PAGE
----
Small Businesses, Big Results: Quirks of Art

by Ryan Miller

By Ryan Miller

Owner: Jennifer Raines
Originally opened as Kinks, Quirks & Caffeine in 1997 and became Quirks of Art in 2011
Location: 423 Prince George St., Williamsburg
Number of Employees: 3

Williamsburg handcraft gallery and retail store Quirks of Art is celebrating 20 years in business this year, a feat stemmed from shop owner Jennifer Raines’ commitment to enrich the community while supporting artists and American industry. Since its start, Quirks of Art has represented the works of over 1,400 artists in the forms of pottery, glass, jewelry, furniture, metal, mixed media and fiber with over 400 pieces at a time on display. Raines also searches all over the country for a carefully curated selection of art unique to Quirks of Art that makes shopping at the store an experience in itself.

Quirks of Art originally began in 1997 as Kinks, Quirks & Caffeine, with Jennifer Raines buying the location after the death of her mother in 2005. At the time, Raines was working in pharmaceutical sales but knew her calling since childhood was in the ownership of an exciting and innovative local retail store. In 2011, the store became Quirks of Art and recently moved its gallery to Prince George Street in the heart of Williamsburg’s downtown area. “Over the years we’ve really grown to love our little tribe of locals and visitors who support us and all of our crazy schemes,” says Raines.

Rather than fitting in with its colonial-era surroundings, Raines has ensured that Quirks of Art offers its own style of artwork with both a function and approachable price point. The majority of its products will not be found anywhere else in the area, a result of the efforts of Raines traveling to wholesale shows and markets throughout the country. Many of the items Quirks sells offer an attraction that connects the artists to guests in the shop, often in a quirky, modern and personal way. Their most popular artwork, their Houston Llew Spiritiles for example, enliven moments of life through a glass-on-copper tiled display. Items range in price points anywhere from $5 to $5,000 in their store and thriving online business. “In all honesty, we listen to our guests. We like to know what they are looking for, what they love,” Raines explains. “We find that focusing on products we love, that have stories is what curates a popular retail selection. It opens a dialogue, and that’s what makes having a small gallery exciting.”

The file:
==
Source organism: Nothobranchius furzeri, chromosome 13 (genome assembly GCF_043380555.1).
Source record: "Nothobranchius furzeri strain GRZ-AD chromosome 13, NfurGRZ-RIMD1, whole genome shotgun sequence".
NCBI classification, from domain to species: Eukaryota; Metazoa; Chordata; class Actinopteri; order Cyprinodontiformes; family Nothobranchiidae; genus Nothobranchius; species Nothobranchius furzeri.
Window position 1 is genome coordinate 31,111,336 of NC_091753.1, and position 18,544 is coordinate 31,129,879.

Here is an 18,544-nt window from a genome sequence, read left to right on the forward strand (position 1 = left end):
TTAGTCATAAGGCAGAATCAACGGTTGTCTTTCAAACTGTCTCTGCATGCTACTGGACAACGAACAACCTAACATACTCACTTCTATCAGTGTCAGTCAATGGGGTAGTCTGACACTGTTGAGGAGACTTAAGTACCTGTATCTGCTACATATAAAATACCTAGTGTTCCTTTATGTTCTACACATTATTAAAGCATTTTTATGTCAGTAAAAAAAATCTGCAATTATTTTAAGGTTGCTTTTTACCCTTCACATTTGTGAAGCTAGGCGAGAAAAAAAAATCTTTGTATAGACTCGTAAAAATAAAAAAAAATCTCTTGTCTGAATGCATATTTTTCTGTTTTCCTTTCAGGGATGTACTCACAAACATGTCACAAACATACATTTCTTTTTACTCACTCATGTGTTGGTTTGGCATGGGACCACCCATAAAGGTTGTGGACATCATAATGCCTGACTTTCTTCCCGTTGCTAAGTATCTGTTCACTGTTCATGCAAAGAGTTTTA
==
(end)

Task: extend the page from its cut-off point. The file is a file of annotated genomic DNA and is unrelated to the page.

Photo by Jim Pile

Raines also takes pride in the fact that Quirks has become an interactive and vital community hub with artist visits and contributions to the community through their nonprofit Culturefix. The nonprofit coordinates events to promote arts and culture in Greater Williamsburg, including the Winter Blues Jazz Fest, 2nd Sundays Art & Music Festivals, the Big Bluesy and ChowderFest. “We’re always on the lookout for unique ways to have fun, excite our neighbors, make days brighter, extend our reach beyond our store walls and think outside the box,” Raines says.

Raines also runs other retail locations in James City County, York County, Norfolk and Richmond, but she is happy to say that the City of Williamsburg is home. Their newest up-and-coming projct is a Quirks of Art brother store on the Virginia Capital Trail.

“My team likes to say we’re small but mighty, so I would say our goal is to constantly strengthen and grow,” Raines shares. “Maybe not in physical size, because our footprint goes beyond the walls of our brick and mortar store.”

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